Patrick demolished the ancient druidic religion – but not the social structure. The druids were replaced by Christian priests in the new network of churches and bishoprics Patrick established. And those ancient instructors of Irish lore, the bards and brehons, were to maintain their role as the scholar-monks of the monasteries which began to flourish throughout the island.
Fifth-century Ireland had no towns, let alone cities. Irish society was a uniform patchwork of some 150 rural, tribal kingdoms or `tuaths’. Within a generation or two of Patrick’s death, something entirely unprecedented in Christendom began to happen. Monasteries began to mushroom across the countryside within the tribal pattern as clan chiefs donated land. Abbots were appointed from the ruling tri
bal families, which had often led the whole tribe into the new faith. Soon the monastery
became the centre of cultur
e and higher education for the `tuath’. Among the young, it became enormously popular. No sooner had a monk withdrawn to some remote spot with a small company to found a new community, than hundreds of Irish youth enlisted to join their disciplined lifestyle!
Some sixth-century monasteries attracted as many as three or four thousand monks. Probably a larger proportion of the total Irish population joined these monasteries than in any other Christianised land. Bishops continued in office, but as functionaries within the monastery and accountable to the abbots – a situation unique in Christendom. The abbots had become the spiritual leaders of the land. Irish monasticism had become the main structure of the church of Ireland.
Not all the communities were large and at the heart of society. Scattered along Ireland’s rugged coasts and islands were numerous ascetic communities – like Skellig Michael perched on a 250-metre craggy rock off Ireland’s south-western tip.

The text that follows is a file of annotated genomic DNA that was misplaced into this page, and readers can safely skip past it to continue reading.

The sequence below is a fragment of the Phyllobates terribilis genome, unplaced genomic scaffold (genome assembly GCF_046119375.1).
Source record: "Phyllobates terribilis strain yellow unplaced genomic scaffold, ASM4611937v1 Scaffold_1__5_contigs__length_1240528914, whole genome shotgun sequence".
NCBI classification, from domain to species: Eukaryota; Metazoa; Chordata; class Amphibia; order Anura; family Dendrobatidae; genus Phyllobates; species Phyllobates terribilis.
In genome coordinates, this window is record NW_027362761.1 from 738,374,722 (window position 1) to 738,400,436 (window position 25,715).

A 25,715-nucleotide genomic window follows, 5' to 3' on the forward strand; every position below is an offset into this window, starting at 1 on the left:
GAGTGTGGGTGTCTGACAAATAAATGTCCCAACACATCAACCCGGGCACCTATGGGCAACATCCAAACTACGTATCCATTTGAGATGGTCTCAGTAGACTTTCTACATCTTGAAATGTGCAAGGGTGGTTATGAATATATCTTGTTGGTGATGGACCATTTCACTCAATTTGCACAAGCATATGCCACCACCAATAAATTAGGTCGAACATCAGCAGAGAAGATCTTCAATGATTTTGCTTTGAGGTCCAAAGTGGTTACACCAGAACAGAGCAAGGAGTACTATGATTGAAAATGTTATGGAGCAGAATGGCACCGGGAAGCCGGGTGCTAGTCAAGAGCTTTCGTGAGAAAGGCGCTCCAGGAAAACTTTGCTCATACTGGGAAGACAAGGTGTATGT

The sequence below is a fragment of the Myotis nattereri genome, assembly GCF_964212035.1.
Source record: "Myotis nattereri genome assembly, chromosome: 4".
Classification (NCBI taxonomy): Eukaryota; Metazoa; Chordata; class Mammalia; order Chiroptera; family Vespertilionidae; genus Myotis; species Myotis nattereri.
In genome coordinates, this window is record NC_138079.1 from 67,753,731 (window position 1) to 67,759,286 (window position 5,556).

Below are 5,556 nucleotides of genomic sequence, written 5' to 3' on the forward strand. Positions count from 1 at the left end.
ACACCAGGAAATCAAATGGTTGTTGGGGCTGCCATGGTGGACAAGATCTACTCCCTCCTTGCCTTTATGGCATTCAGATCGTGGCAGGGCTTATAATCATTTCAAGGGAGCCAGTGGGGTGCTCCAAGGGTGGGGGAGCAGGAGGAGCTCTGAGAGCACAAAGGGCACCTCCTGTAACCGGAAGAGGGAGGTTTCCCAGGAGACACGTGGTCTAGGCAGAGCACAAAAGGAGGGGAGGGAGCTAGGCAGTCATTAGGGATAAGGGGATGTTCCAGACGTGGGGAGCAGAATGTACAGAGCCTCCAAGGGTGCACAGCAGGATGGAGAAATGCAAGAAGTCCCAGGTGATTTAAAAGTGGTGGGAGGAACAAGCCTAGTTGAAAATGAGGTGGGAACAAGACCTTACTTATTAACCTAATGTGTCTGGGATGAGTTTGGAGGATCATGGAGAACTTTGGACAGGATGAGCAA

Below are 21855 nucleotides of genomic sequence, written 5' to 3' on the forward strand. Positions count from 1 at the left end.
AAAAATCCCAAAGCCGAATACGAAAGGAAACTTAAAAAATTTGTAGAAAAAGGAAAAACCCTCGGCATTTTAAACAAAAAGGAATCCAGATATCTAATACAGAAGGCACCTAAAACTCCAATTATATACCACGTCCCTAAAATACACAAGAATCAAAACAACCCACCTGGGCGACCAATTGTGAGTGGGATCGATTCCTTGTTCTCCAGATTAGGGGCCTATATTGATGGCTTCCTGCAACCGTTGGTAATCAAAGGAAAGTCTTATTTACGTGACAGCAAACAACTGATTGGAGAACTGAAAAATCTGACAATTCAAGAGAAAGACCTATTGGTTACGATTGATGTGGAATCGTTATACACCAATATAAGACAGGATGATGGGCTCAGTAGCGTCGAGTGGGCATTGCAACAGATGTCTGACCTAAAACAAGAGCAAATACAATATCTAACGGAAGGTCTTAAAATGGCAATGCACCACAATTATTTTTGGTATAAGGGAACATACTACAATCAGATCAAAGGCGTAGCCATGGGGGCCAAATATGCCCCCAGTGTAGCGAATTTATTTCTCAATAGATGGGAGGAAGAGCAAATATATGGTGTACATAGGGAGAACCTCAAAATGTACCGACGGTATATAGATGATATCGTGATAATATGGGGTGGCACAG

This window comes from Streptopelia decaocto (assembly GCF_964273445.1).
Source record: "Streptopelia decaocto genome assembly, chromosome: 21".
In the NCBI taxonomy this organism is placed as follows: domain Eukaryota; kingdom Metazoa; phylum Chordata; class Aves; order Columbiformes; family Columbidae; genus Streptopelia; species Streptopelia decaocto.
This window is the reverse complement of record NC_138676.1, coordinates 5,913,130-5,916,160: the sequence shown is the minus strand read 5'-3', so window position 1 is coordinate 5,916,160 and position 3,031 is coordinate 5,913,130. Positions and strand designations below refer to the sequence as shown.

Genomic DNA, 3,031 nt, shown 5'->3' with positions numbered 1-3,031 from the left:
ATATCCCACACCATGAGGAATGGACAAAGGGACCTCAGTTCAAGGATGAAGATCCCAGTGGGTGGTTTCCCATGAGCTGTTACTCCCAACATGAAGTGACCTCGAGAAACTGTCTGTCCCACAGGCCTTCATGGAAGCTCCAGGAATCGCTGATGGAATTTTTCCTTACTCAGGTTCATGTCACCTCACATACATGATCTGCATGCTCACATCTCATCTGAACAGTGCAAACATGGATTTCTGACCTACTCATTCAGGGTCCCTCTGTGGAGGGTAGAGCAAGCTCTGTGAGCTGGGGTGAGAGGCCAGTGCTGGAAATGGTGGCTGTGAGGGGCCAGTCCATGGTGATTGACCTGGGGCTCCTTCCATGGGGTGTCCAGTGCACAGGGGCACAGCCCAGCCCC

Interestingly, Patrick believed that having arrived at Ireland’s Atlantic coast, he had reached the final missions frontier! He saw himself as `predestined to preach the Gospel even to the ends of the earth’ and thus to culminate the Great Commission! After all, he concluded, `the Gospel has been preached to where there is nobody beyond’. He had followed `those who [were sent to] preach the Gospel for a testimony to all nations before the end of the world’. Ireland was the last nation. Now the end could come! (Good eschatology, Patrick! For that we’ll excuse your geography!)
What Patrick had reached, however, was a turning point of the spreading monastic movement. After steadily advancing to the north-west through Europe, the movement was now to draw fresh resources from the native Irish soil, and then to turn and send wave after wave of travelling monks across to Scotland, down through England to the continent, across the Italian Alps and as far east as Kiev! Others went north to Iceland and even to North America. These monks became known as ‘teachers of nations, disciplers of kings’.
For over six hundred years, this missionary movement was to make an immeasurable contribution to the spiritual, cultural and social welfare of the new emerging Europe. In the title of his book about Celtic Christianity, historian Thomas Cahill goes so far as to say that ‘the Irish saved civilisation’, no less. Europe’s pagans were attracted to the dynamic, holistic, joyful, creative, life-affirming, community-oriented, nature-loving, Trinitarian spirituality Patrick’s Celtic successors demonstrated.
And therein lies a lesson for us today.
Till next week,
Till next week,